Who needs to go to school when you have Glow?

15th January 2010 at 00:00
Intranet saves pupils and staff from being frozen out of their lessons

Freezing temperatures, coupled with heavy snow, have prevented some pupils and staff in the north of Scotland getting to school.

But thanks to Glow, the schools' digital intranet, learning is continuing for hundreds of youngsters.

The roads in some parts of Aberdeenshire have been impassable and the ice treacherous, says Anna Rossvoll, a Curriculum for Excellence officer responsible for implementing Glow in the authority. Mrs Rossvoll lives on a farm near Oldmeldrum, which is just minutes by car from her office at Inverurie High.

Nevertheless, last week she was snowed in, like many teachers and children in Aberdeenshire and around a dozen other Scottish local authorities.

"It's just the sheer amount of snow," she says. "I don't think I can remember seeing as much before - it's over the top of my wellies."

Mrs Rossvoll made this discovery when planning tasks for pupils to undertake via Glow. She had hoped to ask them to measure the depth of the snow using their wellies as a marker. However, a trip into her own garden revealed that even adult wellies were not high enough. Refusing to be thwarted, she has now tweaked the challenge; pupils must come up with their own method of measuring how deep the snow on their doorstep is.

Every Glow account-holder in the authority - all staff are signed up and most pupils - have access to the tasks, all of which are linked to the extreme weather.

One requires pupils to find out how long it takes to fill a cup with falling snow. They are then asked to weigh the snow and see if they get different volumes at different times of day. If they do, they have to put forward their theories as to why that might be.

"It's about setting up a science investigation and a challenge question for the pupils and letting them work out how they take that forward," explains Mrs Rossvoll.

Some of her early attempts led to crockery disappearing without a trace. "I put the cup outside for 45 minutes and in that time it became totally covered with snow - I still haven't found it."

Via Glow, children are also being encouraged to write weather reports and keep snow journals to bring on their descriptive language. Eventually, this may lead to poetry writing, she says.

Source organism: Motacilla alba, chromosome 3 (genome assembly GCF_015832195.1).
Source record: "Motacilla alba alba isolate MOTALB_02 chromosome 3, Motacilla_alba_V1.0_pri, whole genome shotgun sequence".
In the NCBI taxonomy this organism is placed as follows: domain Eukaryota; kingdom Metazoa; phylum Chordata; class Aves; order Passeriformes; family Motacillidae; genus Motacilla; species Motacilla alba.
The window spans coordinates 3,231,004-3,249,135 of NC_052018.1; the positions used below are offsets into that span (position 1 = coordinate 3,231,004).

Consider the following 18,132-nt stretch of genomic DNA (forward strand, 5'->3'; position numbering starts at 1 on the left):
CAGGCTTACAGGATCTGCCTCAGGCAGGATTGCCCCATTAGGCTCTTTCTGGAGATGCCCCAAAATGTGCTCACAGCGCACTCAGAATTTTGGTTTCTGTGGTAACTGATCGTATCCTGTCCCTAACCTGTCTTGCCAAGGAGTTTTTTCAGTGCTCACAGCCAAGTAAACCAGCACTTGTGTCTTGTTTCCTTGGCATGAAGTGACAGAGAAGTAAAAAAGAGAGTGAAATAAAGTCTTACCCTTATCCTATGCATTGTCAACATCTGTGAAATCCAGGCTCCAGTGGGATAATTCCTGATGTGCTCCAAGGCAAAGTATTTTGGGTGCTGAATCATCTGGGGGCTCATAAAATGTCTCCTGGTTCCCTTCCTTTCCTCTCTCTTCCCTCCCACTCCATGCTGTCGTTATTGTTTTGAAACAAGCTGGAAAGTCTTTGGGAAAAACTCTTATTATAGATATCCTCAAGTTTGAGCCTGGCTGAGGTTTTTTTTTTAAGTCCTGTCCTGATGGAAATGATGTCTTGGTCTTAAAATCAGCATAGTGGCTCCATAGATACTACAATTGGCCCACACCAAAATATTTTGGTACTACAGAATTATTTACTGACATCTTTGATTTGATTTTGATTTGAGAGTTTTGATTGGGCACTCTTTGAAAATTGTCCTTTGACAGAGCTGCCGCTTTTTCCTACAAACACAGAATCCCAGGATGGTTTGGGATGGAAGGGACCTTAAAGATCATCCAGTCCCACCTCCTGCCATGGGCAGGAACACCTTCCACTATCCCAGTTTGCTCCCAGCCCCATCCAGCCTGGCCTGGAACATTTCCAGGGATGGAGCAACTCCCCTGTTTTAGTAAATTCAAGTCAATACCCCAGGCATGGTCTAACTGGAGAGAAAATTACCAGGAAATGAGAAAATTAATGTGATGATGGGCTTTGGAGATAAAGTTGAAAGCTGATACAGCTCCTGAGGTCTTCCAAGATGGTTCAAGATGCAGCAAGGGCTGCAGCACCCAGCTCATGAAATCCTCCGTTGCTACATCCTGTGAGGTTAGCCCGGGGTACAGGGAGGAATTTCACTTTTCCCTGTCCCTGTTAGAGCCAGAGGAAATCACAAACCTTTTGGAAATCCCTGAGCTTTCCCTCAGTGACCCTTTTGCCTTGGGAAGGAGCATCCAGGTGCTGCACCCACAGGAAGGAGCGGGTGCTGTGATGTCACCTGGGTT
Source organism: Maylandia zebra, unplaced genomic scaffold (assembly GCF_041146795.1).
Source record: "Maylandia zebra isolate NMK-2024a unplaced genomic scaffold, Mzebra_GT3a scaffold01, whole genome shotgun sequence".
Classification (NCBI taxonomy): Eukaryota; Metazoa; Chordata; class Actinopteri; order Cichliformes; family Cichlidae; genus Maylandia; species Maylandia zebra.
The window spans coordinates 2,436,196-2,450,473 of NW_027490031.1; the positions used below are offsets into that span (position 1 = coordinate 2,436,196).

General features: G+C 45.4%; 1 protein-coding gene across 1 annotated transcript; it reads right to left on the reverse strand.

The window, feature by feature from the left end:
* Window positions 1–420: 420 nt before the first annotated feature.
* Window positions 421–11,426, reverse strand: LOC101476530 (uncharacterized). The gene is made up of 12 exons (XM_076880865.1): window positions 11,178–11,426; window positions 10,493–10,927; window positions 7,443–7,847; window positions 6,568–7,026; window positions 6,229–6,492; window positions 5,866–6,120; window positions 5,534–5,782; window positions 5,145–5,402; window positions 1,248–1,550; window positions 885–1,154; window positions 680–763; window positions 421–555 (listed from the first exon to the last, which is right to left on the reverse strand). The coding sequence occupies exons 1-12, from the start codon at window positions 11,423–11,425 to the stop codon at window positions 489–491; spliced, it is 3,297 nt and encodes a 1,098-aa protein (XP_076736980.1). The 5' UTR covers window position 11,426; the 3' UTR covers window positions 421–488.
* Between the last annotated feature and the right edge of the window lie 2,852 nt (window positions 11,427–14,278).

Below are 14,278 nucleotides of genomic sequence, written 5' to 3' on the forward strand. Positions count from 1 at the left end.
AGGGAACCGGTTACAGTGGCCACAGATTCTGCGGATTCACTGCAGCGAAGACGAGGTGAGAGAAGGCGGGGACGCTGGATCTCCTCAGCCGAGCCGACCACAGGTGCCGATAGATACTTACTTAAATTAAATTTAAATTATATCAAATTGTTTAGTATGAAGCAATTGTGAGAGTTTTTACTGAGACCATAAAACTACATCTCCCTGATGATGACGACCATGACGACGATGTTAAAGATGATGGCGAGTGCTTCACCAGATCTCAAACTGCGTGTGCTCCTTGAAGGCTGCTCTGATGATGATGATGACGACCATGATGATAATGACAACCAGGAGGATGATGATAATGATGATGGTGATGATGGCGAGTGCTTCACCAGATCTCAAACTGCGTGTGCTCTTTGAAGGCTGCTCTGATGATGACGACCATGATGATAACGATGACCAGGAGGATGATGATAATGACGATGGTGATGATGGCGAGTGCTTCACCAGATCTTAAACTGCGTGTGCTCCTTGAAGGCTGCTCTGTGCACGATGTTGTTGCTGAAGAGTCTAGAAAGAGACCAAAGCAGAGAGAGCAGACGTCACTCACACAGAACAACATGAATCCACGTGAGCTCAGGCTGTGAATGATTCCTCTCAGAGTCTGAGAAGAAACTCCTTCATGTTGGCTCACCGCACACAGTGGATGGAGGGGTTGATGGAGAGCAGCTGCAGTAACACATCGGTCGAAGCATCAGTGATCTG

There is a competition to see who can take the best close-up photograph of a snow flake, who can build the best snowman and who can find the longest icicle.

Children are also being encouraged to make their own symmetrical snowflakes out of paper by following step-by-step instructions posted by teachers.

"We've put up a clip about symmetry from the BBC's classroom clips," adds Mrs Rossvoll.

And using the aptly-named painting of a snow-covered woodland, "Afterglow", by Joseph Farquharson, as inspiration, Mrs Rossvoll hopes to encourage pupils to create their own winter wonderlands.

So far, the activities have attracted the attention of hundreds of Glow- users in Aberdeenshire. On Wednesday last week, 525 users accessed the group; by Thursday it was 811. Mrs Rossvoll hopes the snow will be good for Glow. "It has helped minimise the disruption to pupils' education but they are not just learning about literacy or numeracy or science; they are learning the ICT skills they need to make the most of Glow."

Guidance used by Aberdeenshire's Glow Bugs, P6 pupils who have been trained as Glow mentors, has been uploaded to the intranet and is being used to teach pupils how to upload photographs and video-clips to Glow and how to share their learning.

"Children are showing they can use Glow independently and responsibly," says Mrs Rossvoll. "This is an opportunity for the pupils to continue with their learning and also to start building a community online."

The children are spurred on to take part because they want to outdo each other, feels Mrs Rossvoll - a competitive spirit that might even be influencing the adults.

"We have had some very impressive snowmen being entered for the competition. I do wonder, though, if some parents have been involved," she adds.

Andrew Brown, head of Glow at Learning and Teaching Scotland, said: "This really shows what a powerful tool Glow is and how modern technology applied to education can connect teachers and learners across Scotland."

Letters, page 20.

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